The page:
A Blog About Intellectual Property Litigation and the District of Delaware


Entries for date: March 2021

We keep writing about how hard it is to win a motion to strike in D. Del., which is generally true. That said, it's still possible to get late-disclosed theories and evidence excluded, especially when there's no good explanation for the delay.

Yesterday afternoon, one plaintiff learned that lesson the hard way. As often happens, the plaintiff argued that the defendant's expert raised new opinions on motivation-to-combine in his reply report.

But instead of moving to strike (or seeking leave to submit a sur-rebuttal report, or dealing with the issue during expert depositions...), the plaintiff simply waited until summary judgment briefing. There, it submitted a rebuttal declaration from its own expert in support of its answering brief on invalidity. …

Before the Supreme Court held in Markman v. Westview Instruments that claim construction is an issue of law to be decided by the judge, and not the jury, parties would often build alternative theories of infringement and invalidity into their contentions and expert reports to take into account the different claim construction positions being argued. Because they couldn't know which position would be accepted, they were forced to plan for both, and present theories under both at trial.

Markman changed that practice. Now that claim construction is almost always decided before trial (and usually before expert reports), parties can focus on the judge's construction while building their trial presentation. However, it is worth remembering that pretrial claim construction is not set in stone, and that the judge can modify that construction based on any number of inputs, including the evidence at trial and the parties' evolving arguments.

Judge Noreika did exactly that in a ruling issued earlier this week, leading to a non-infringement finding for the defendant, and eliminating the need for a post-trial opinion on the evidence and argument submitted during trial.

April
Charles Deluvio, Unsplash

No further news on April jury trials since our last update. The following two jury trials still appear to be set, with the first to start on Monday of next week:

  • 4/5/2021: JHL Pharmaceuticals, LLC v. PuraCap Laboratories, LLC, C.A. No. 18-553-MN (D. Del.): The parties in this contract action just filed a letter indicating that they have made efforts at settlement, at Judge Noreika's request, but this case is still set to go forward as of now. The Court held the pretrial conference today.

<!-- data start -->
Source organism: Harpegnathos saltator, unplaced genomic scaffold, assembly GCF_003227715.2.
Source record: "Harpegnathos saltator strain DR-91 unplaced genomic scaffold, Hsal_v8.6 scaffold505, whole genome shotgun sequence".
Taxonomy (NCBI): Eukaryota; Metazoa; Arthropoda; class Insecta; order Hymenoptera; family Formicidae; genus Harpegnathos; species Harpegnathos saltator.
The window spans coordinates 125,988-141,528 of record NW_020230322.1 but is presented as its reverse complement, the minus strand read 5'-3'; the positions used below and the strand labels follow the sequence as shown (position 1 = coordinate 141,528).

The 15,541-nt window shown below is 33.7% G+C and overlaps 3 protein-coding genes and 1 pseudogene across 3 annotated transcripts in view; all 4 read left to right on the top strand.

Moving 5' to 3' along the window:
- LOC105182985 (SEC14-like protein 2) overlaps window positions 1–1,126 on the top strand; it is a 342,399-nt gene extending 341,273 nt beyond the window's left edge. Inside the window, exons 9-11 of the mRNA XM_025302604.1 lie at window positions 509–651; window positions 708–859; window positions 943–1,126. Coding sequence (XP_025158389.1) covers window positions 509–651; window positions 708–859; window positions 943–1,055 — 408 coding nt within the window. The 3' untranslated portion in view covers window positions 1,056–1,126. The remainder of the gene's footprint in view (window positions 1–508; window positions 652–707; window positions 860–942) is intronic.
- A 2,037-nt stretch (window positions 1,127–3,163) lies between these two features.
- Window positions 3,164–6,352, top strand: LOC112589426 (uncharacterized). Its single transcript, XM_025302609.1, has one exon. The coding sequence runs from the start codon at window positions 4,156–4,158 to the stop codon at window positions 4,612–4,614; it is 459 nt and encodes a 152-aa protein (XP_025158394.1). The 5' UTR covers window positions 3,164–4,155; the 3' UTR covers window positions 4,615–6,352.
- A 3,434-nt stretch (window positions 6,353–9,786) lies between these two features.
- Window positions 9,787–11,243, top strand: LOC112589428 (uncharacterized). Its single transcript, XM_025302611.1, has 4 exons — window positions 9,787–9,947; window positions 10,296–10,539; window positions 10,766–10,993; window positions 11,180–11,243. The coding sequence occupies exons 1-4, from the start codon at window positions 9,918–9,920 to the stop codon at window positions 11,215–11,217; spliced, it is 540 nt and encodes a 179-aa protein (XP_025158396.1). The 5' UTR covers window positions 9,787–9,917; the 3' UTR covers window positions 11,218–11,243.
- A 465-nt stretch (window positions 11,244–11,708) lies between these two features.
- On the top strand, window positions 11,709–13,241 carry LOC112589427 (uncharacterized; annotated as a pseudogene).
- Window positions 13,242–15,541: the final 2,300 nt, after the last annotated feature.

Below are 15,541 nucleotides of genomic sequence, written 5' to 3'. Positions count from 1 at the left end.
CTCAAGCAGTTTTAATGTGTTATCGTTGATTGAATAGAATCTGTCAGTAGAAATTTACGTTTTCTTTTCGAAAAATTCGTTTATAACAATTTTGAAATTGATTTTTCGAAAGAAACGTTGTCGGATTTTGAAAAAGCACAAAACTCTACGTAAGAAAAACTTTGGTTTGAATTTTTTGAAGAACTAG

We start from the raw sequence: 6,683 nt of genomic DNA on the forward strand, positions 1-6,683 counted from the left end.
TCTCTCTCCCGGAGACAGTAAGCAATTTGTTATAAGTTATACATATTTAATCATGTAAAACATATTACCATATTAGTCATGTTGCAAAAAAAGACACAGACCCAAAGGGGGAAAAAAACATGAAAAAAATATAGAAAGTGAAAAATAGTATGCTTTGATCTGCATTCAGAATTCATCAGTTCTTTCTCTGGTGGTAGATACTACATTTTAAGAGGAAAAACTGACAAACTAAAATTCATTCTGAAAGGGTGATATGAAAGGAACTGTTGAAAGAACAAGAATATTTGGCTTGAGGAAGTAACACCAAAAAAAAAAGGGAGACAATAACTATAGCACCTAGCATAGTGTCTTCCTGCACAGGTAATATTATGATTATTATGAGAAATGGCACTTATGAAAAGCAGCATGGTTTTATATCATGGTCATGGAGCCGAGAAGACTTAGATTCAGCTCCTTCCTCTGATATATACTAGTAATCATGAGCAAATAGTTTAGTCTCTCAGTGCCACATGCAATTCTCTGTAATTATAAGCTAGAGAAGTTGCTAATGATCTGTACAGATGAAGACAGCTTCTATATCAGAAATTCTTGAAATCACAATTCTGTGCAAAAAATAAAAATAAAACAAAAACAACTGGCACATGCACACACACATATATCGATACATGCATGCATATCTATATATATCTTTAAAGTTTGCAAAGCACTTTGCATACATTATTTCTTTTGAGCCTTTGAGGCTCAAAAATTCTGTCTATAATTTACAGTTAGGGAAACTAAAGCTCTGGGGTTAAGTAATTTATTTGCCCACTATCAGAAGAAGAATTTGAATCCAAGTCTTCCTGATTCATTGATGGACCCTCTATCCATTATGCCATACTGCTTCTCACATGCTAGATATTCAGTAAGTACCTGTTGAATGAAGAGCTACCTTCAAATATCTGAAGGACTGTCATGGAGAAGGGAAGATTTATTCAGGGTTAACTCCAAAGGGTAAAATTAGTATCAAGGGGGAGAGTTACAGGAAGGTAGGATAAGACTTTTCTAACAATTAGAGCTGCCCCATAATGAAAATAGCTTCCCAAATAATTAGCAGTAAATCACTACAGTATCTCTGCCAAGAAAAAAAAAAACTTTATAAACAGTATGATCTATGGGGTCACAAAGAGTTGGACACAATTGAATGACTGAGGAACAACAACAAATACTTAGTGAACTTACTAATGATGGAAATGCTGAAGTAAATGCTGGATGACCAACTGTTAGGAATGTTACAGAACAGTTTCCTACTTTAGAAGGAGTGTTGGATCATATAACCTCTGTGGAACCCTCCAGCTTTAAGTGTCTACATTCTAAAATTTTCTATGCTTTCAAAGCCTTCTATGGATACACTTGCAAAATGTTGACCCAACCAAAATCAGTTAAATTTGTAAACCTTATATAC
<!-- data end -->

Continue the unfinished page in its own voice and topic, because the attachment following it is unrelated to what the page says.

• 4/26/2021: USA v. Tyshaun Blue, C.A. No. 20-63-RGA (D. Del.): No change; this case appears to be set to go later next month.

To my knowledge, if it goes forward next week, JHL will be the first post-pandemic jury trial in the District of Delaware ...

A different kind of Sherman
A different kind of Sherman Sherman Tank at Clervaux Castle, Luxembourg, R Boed, CC BY 2.0

This week, Chief Judge Stark ruled on a motion to dismiss a FRAND-related antitrust claim brought by Lenovo against InterDigital relating to 3G/4G phone standards.

According to the Court, InterDigital contracted with the European Telecommunications Standards Institute (ETSI) to license its patents at FRAND rates, and its patents were incorporated into the 3G/4G standards. The ETSI requires patentees to license their patents at FRAND rates to avoid anti-trust concerns.

Lenovo's antitrust claims allege that InterDigital, by demanding higher-than-FRAND rates, has obtained an unlawful monopoly power over the 3G/4G standards. Lenovo also alleges that InterDigital defrauded ETSI during the standards development process:

Lenovo allege[s] …

Hatchet on Log
Andrew E. Russell, CC BY 2.0

Judge Andrews issued an interesting opinion on Wednesday discussing the level of control necessary for divided infringement -- an issue that has not come up much in the district.

As the Federal Circuit laid out in Akamai Techs., Inc. v. Limelight Networks, Inc., 797 F.3d 1020, (Fed. Cir. 2015), divided infringement requires the parties that collectively perform all of the method steps to be part of a joint enterprise, or for one of them to "direct or control the other's performance." Id. at 1022–23.